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Yankees set franchise mark with home run in 26 straight games

New York Yankees' DJ LeMahieu is greeted by

New York Yankees' DJ LeMahieu is greeted by Luke Voit after his three-run home run against the Houston Astros during the fifth inning of an MLB baseball game at Yankee Stadium on Sunday, June 23, 2019. Photo Credit: Kathleen Malone-Van Dyke

The Yankees’ winning streak ended at eight games Sunday when they lost to the Astros, 9-4, at the Stadium, but another streak lives on.

DJ LeMahieu’s three-run home run to right-centerfield in the fifth inning gave the Yankees 26 straight games with at least one home run, the most in franchise history and second in MLB history.

Only the 2002 Rangers (27 games) went on a longer power binge. Before this season, the Yankees’ previous high was 25 games in June 1941.

“It’s, in a lot of ways, one of the ways we’re built,” manager Aaron Boone said. “I think we do a really good job, especially in this ballpark and especially our righthanded hitters, of being able to use the entire field, which when you play here is important if you’re going to hit for consistent power.”

LeMahieu jumped on a slider that Justin Verlander left over the middle, sending it to the opposite field for his 10th homer. He’s the sixth Yankee with double-digit home runs and is only 15 RBIs shy of his career high of 66. He went 3-for-5, scored two runs and fell a double short of hitting for the cycle.

“DJ’s been hot right now,” Luke Voit said. “Slider low and away he can punch out there is pretty impressive.”

Perhaps the most fascinating aspect of this stretch is that Aaron Judge and Giancarlo Stanton have contributed zero home runs. Both spent significant time on the injured list during the streak and neither has homered since returning (Stanton came back Tuesday and Judge got back in the lineup Friday).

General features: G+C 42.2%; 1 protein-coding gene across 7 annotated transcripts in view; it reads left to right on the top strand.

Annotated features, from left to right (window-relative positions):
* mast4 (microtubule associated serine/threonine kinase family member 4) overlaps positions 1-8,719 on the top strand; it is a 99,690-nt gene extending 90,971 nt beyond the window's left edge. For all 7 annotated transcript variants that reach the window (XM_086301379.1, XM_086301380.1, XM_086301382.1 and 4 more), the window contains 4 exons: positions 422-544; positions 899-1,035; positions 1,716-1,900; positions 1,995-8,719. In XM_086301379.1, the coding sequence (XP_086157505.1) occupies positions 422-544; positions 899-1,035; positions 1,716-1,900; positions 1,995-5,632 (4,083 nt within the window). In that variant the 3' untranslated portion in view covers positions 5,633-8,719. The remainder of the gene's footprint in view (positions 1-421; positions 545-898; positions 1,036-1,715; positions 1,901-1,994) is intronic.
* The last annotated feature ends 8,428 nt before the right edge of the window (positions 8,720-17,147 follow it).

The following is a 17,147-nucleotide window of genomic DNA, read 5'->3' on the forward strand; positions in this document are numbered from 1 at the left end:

Instead, it’s been everyone else who has contributed to a stretch in which the Yankees have gone 15-11. They are averaging 5.8 runs in that period, showcasing that the team is not sacrificing production or consistency to hit for power.

“Obviously, everybody says ‘the short porch,’ but guys are putting together good at-bats, and that’s what’s great about this team,” Voit said. “We can hit a home run at any point. Doesn’t matter who’s pitching, if it’s first inning or last inning.”

Streak home runs have been hit by Gary Sanchez (eight), LeMahieu and Gleyber Torres (six each), Voit, Gio Urshela, Brett Gardner and Cameron Maybin (four each), Aaron Hicks (three), Edwin Encarnacion and Clint Frazier (two each) and Didi Gregorius and Austin Romine (one each) for a total of 45.

The power became a daily talking point when the Yankees acquired Stanton before last season and continued to stockpile sluggers. The result? The Yankees haven’t been shut out in 159 consecutive games, surpassing Detroit’s streak from 2011-12 for the longest since 2002.

Home runs have been hit at high rates for the last two seasons, and the Yankees were bitten by the long ball themselves on Sunday. J.A. Happ allowed three and Luis Cessa gave up another as the Astros took a 9-0 lead in the top of the fifth.

Happ said he wouldn’t use the increased home run rates as an excuse for his performance.

“The last thing I’m going to do today is make an excuse about that,” he said. “I just didn’t get it done. That stuff is what it is. Whether that’s true or not, I have to deal with it either way. We all do.”

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